Wood has long been a material of choice when it comes to making fishing lures. Crank baits especially have been shaped from wood including balsa and pine. Wooden lures are easily shaped into various imitations of bait fish with simple and easy-to-use tools. It is also possible to stretch the usefulness of wood to other lures, including in-line spinners. Taking the time to shape, finish and assemble wooden lures and spinners can be very rewarding.
Wooden Crankbait Lures
Things You’ll Need:
- Wood (balsa or pine)
- Carving knife
- Sandpaper (medium and fine grit)
- Enamel paint
- Eye screws
- Split rings
- Treble hooks
- Drill and small diameter bit
- Lure-making wire
- Clevis and spinner blade
Outline the basic shape of a lure on a block of balsa or pine wood. Begin with a piece of wood that is larger than the desired lure and will allow for shaping and sanding to achieve the finished lure. Use a pencil to mark the outline on the wooden block.
Remove excess wood with a carving knife or pocket knife until you achieve a rough lure shape. Sand the crank bait lure with medium and then fine grit sandpaper to finish the lure shape.
Paint the wooden crank bait lure with enamel paint using a small paintbrush. Use paint colors and patterns that imitate natural bait fish in the waters you will be fishing. Allow successive coats of paint to dry before applying another.
Insert a small eye screw into the nose, tail and belly of the lure. Use a pair of pliers if necessary to thread the eye screws into the lure.
Attach a split ring to each eye screw. Thread a treble hook onto the belly and tail split rings. This leaves the split ring at the nose for attaching a fishing line.
Mark an elongated cigar shape or other shape, based on personal preference, on a piece of balsa or pine wood with a pencil. Drill a small diameter hole directly through the center of the spinner body from front to back.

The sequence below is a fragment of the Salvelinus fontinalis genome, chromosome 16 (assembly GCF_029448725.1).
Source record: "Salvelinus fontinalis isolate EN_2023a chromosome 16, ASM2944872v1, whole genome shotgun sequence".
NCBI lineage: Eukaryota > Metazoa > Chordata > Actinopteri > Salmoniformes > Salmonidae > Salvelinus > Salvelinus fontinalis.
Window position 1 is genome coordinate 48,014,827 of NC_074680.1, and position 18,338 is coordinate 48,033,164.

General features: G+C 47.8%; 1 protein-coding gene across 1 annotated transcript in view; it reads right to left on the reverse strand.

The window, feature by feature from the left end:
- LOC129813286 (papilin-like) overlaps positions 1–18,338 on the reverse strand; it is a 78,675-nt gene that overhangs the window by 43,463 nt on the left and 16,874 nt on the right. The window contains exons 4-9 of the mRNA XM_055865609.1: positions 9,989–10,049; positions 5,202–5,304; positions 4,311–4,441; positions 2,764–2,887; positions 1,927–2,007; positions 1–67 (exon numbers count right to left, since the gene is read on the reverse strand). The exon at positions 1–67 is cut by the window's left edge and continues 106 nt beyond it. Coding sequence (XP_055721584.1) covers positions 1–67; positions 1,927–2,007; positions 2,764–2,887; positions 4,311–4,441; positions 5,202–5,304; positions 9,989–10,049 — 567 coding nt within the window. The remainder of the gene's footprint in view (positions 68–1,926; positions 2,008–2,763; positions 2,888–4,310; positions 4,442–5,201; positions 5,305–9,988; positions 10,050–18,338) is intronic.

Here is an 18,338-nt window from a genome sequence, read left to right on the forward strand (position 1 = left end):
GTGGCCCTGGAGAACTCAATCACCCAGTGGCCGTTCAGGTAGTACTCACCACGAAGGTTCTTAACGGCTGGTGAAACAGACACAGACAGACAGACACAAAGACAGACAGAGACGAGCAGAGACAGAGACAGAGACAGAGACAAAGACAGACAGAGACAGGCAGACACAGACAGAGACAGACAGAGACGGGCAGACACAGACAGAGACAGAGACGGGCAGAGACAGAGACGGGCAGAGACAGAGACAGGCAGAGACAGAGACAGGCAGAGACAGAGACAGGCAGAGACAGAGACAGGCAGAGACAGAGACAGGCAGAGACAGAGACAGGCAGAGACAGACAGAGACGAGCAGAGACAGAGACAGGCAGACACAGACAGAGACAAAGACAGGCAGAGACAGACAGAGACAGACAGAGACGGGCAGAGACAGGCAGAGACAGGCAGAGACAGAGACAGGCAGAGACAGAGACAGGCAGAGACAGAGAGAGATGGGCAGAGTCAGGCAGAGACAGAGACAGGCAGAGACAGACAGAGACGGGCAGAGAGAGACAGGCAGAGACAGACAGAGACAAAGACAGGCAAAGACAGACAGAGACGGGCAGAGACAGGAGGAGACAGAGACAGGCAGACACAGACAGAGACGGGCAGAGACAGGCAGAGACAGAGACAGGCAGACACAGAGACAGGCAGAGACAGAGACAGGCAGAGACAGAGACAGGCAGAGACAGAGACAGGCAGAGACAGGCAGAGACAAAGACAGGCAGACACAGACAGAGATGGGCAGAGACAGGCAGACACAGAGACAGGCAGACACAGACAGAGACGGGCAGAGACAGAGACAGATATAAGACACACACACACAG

Carve out the basic wooden shape with a pocket or carving knife. Remove as much wood material as possible to reduce the amount of sanding.
Sand the spinner body shape smooth with medium and fine grit sandpaper. Use care when sanding, as the spinner lure body will only be 1 to 2 inches long and can be easily sanded too much. Paint the spinner body with enamel paints to imitate a small minnow bait fish. Use multiple layers and patterns to create a unique effect. Allow the paint to thoroughly dry.
Assemble a clevis and spinner blade and slide it onto an in-line spinner lure wire with a formed loop on the end. Slide the clevis and blade completely down to the loop. Place two or three beads in the color of your choice on the wire next to the clevis and blade assembly.
Complete the in-line spinner by sliding the wooden spinner body onto the wire. Form a U shape in the wire below the wooden body with pliers. Slide a treble hook onto the wire down to the U shape and form a loop in the wire around the hook eye. Secure the loop with one turn of the free end of the wire around the main wire length.